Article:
Promoting pro bono in law schools

Pro Bono

Meg Benson

Meg Benson has worked for Chicago Volunteer Legal Services, the oldest pro bono organization in the country, for more than 30 years. As executive director, she coordinates the agency's bench, bar and law firm relations and directs its program management and funding. A family law litigator, she still handles minor guardianship and custody cases.

October 2016

One night, just before bed, I read a law review article. Writing for the Indiana Journal of Law and Social Equality earlier this year, DePaul University College of Law Professor Julie D. Lawton critiqued the current emphasis on promoting pro bono in law schools.

Later that night, I had the strangest dream.

There I was, my middle-aged self, having an iced tea at my neighborhood Starbucks. Sitting across the table from me was my law student self, also drinking an iced tea. (Weird, huh?)

Younger Meg claimed to have read that same article for an ethics class and was telling me about the ensuing class discussion.

“Professor Lawton’s point is that when law schools encourage and help law students do pro bono, they are really imposing their own social justice morality. She says professors need to fess up and give students a chance to embrace their own morality, even if it is the morality of big business,” Young Meg explained.

My current self — looking disgusted — said, “The dog-eat-dog, screw-the-little-people morality? How can that be good for anyone?”

Young Meg replied, “Professor Lawton says that although the need for lawyers to help low-income people is undeniable, law professors have to realize some students may have a different, non-social justice morality.

“She says that professors impose their pro-social justice views on students without disclosing their bias. She points out that most in-house, live-client experiential learning opportunities require law students to provide pro bono legal services for low- to moderate-income clients. She also notes that schools fund pre- and post-graduate students to work in public interest fields but not in business disciplines.”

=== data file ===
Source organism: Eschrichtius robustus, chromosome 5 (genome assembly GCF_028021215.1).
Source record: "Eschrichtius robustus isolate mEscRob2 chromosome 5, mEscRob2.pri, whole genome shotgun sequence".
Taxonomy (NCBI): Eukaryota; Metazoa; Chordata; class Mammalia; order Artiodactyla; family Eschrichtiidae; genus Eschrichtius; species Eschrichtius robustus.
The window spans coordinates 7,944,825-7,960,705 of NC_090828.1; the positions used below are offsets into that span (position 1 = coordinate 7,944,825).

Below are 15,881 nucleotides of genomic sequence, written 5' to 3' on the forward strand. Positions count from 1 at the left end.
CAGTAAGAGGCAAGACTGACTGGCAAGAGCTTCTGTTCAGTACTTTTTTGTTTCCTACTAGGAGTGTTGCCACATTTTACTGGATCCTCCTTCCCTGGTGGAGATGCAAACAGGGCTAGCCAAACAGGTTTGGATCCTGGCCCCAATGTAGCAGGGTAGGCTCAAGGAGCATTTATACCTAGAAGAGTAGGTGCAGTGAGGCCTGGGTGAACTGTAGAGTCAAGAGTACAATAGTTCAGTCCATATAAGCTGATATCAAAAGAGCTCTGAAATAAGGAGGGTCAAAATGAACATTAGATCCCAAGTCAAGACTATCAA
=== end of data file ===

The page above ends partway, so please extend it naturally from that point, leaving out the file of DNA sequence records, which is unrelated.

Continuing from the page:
Gulping tea, my mature self snorted.

“Wait, there’s more,” young Meg said with a sly grin. “The professor claims that by mandating pro bono before someone can apply for a law license — like they do in New York — and by limiting students’ experiential learning opportunities to low- to moderate-income clients and funding post-graduate fellowships in legal aid, law schools are subversively indoctrinating students with their social justice morality.”

Current me laughed derisively.

“Pro bono allows poor people to access the justice system,” I said. “Is equal access to justice subversive?

“Of course it’s not subversive. Bar leaders and law schools have worked for years to convince lawyers and students that pro bono benefits attorneys and society. And now this law professor says they are simply pushing their own liberal agenda.”

Young Meg opened her mouth to talk but I speeded on. “Listen to this: ‘Law schools, through their financial support of public interest students and programs, clinical programs and mandatory pro bono requirements, attempt to inculcate law students with a responsibility of social justice that reflects the morality of the faculty and administration.’

“Then Professor Lawton argues that law schools have a duty to admit their social justice bias. They have to tell the students that they are imposing a ‘chosen morality’ and discuss whether it is the same morality that the students have. Schools should also consider offering financial support and experiential learning opportunities to students who hold non-social justice moralities.

“Does she want schools to open law school clinics for hedge funds and corporate securities traders? Will they start offering fellowships to attorneys who can’t afford to take entry-level jobs for a mere $160,000 a year?”

Young Meg laughed and said, “Before you get even more worked up, remember Professor Lawton goes after her own kind too, by pointing out the hypocrisy of law schools imposing social justice morality on students but not on its own educators and administrators.

“She says, and I quote, ‘If legal educators genuinely believe that mandatory pro bono is a necessary part of our collective responsibility, why are educators not arguing for a similar requirement for law school faculty? If students are required to perform, and are required to subsidize other students working in pro bono and public interest, why is there not a mandatory requirement of faculty as well as a condition of obtaining perks, such as summer stipends or merit raises?’”

I woke up as my two versions were laughing uproariously. I should never read law review articles before bed.